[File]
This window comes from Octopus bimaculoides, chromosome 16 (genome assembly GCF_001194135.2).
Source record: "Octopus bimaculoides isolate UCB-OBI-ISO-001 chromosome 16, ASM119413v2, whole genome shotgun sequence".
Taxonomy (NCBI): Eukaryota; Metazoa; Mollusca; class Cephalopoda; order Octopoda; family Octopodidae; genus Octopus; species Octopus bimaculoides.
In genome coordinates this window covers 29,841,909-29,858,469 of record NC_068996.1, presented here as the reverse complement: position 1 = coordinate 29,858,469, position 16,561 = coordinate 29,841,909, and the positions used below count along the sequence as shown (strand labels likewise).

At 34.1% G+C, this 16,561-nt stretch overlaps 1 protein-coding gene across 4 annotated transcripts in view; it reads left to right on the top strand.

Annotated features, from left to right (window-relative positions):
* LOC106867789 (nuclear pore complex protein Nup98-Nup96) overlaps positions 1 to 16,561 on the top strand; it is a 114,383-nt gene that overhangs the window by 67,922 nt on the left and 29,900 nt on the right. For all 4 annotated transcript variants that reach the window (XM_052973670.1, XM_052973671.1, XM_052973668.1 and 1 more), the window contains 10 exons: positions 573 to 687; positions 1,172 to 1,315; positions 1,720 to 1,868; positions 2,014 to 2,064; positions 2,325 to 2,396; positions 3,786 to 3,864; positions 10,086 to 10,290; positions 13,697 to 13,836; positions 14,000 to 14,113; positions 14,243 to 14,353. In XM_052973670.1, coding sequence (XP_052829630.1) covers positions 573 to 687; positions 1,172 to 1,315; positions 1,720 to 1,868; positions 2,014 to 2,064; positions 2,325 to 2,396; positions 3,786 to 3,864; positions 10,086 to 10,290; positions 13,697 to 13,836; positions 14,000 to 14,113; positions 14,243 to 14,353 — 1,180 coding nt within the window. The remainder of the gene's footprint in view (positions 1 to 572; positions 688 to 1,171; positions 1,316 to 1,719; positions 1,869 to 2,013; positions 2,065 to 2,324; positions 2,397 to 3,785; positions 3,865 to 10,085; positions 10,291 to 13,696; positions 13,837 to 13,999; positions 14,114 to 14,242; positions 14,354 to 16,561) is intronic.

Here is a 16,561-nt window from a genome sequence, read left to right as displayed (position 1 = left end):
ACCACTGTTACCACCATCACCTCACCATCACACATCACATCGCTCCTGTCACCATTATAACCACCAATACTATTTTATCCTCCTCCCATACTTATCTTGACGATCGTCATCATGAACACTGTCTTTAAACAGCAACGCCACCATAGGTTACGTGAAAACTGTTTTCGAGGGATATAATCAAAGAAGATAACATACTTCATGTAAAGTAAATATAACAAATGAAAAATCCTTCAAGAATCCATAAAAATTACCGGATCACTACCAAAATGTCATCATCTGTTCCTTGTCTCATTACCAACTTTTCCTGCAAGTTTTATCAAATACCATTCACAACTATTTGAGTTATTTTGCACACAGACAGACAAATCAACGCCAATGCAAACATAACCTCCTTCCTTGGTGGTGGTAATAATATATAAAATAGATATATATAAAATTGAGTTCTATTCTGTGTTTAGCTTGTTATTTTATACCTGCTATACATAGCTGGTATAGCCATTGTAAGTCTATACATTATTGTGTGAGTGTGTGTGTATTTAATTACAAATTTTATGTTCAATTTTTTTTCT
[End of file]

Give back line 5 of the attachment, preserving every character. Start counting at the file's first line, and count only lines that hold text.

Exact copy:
At 34.1% G+C, this 16,561-nt stretch overlaps 1 protein-coding gene across 4 annotated transcripts in view; it reads left to right on the top strand.